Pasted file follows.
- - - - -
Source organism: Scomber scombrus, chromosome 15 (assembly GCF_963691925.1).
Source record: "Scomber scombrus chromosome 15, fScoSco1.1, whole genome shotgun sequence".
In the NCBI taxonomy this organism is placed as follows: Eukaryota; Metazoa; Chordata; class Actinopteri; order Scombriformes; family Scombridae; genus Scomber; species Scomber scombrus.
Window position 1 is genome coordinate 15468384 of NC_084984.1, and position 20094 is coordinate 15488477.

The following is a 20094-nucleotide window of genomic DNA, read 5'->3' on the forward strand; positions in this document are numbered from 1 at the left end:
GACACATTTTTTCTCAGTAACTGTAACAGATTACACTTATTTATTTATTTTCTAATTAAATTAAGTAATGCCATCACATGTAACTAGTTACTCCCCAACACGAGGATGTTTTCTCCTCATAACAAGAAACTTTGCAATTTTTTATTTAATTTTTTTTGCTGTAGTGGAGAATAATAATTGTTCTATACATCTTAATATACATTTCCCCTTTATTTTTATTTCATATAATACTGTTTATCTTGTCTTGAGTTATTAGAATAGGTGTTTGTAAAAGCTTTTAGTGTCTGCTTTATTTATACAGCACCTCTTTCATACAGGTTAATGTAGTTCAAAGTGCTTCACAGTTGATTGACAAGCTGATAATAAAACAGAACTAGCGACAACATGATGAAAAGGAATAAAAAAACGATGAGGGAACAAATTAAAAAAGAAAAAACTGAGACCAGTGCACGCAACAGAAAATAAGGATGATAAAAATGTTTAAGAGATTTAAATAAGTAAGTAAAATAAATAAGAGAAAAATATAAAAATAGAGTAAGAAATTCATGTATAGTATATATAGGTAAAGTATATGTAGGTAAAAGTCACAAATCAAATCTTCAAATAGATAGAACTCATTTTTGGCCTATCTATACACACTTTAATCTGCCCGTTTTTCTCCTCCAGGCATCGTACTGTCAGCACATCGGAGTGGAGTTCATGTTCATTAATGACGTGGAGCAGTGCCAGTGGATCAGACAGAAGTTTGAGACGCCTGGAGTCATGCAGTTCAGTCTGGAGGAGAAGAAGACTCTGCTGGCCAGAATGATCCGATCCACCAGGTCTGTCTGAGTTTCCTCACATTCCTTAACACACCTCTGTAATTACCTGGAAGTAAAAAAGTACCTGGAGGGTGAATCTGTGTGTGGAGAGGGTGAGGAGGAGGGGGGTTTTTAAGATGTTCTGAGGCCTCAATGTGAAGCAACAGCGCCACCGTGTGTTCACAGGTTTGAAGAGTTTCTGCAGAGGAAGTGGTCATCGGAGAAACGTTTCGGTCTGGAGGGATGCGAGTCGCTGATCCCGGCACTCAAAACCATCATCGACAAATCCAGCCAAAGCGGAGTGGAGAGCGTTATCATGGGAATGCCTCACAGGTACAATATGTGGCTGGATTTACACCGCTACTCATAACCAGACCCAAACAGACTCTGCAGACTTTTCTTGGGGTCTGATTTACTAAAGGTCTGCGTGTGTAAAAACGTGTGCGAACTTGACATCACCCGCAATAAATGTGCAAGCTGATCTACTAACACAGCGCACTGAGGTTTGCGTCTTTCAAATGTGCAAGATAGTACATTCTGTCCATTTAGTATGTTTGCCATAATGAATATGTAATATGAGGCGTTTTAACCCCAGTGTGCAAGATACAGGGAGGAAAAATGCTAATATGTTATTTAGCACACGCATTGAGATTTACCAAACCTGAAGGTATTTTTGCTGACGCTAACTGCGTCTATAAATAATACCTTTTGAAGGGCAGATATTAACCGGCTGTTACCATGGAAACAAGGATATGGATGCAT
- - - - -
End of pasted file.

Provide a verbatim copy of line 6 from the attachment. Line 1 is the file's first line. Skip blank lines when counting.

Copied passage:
GACACATTTTTTCTCAGTAACTGTAACAGATTACACTTATTTATTTATTTTCTAATTAAATTAAGTAATGCCATCACATGTAACTAGTTACTCCCCAACACGAGGATGTTTTCTCCTCATAACAAGAAACTTTGCAATTTTTTATTTAATTTTTTTTGCTGTAGTGGAGAATAATAATTGTTCTATACATCTTAATATACATTTCCCCTTTATTTTTATTTCATATAATACTGTTTATCTTGTCTTGAGTTATTAGAATAGGTGTTTGTAAAAGCTTTTAGTGTCTGCTTTATTTATACAGCACCTCTTTCATACAGGTTAATGTAGTTCAAAGTGCTTCACAGTTGATTGACAAGCTGATAATAAAACAGAACTAGCGACAACATGATGAAAAGGAATAAAAAAACGATGAGGGAACAAATTAAAAAAGAAAAAACTGAGACCAGTGCACGCAACAGAAAATAAGGATGATAAAAATGTTTAAGAGATTTAAATAAGTAAGTAAAATAAATAAGAGAAAAATATAAAAATAGAGTAAGAAATTCATGTATAGTATATATAGGTAAAGTATATGTAGGTAAAAGTCACAAATCAAATCTTCAAATAGATAGAACTCATTTTTGGCCTATCTATACACACTTTAATCTGCCCGTTTTTCTCCTCCAGGCATCGTACTGTCAGCACATCGGAGTGGAGTTCATGTTCATTAATGACGTGGAGCAGTGCCAGTGGATCAGACAGAAGTTTGAGACGCCTGGAGTCATGCAGTTCAGTCTGGAGGAGAAGAAGACTCTGCTGGCCAGAATGATCCGATCCACCAGGTCTGTCTGAGTTTCCTCACATTCCTTAACACACCTCTGTAATTACCTGGAAGTAAAAAAGTACCTGGAGGGTGAATCTGTGTGTGGAGAGGGTGAGGAGGAGGGGGGTTTTTAAGATGTTCTGAGGCCTCAATGTGAAGCAACAGCGCCACCGTGTGTTCACAGGTTTGAAGAGTTTCTGCAGAGGAAGTGGTCATCGGAGAAACGTTTCGGTCTGGAGGGATGCGAGTCGCTGATCCCGGCACTCAAAACCATCATCGACAAATCCAGCCAAAGCGGAGTGGAGAGCGTTATCATGGGAATGCCTCACAGGTACAATATGTGGCTGGATTTACACCGCTACTCATAACCAGACCCAAACAGACTCTGCAGACTTTTCTTGGGGTCTGATTTACTAAAGGTCTGCGTGTGTAAAAACGTGTGCGAACTTGACATCACCCGCAATAAATGTGCAAGCTGATCTACTAACACAGCGCACTGAGGTTTGCGTCTTTCAAATGTGCAAGATAGTACATTCTGTCCATTTAGTATGTTTGCCATAATGAATATGTAATATGAGGCGTTTTAACCCCAGTGTGCAAGATACAGGGAGGAAAAATGCTAATATGTTATTTAGCACACGCATTGAGATTTACCAAACCTGAAGGTATTTTTGCTGACGCTAACTGCGTCTATAAATAATACCTTTTGAAGGGCAGATATTAACCGGCTGTTACCATGGAAACAAGGATATGGATGCAT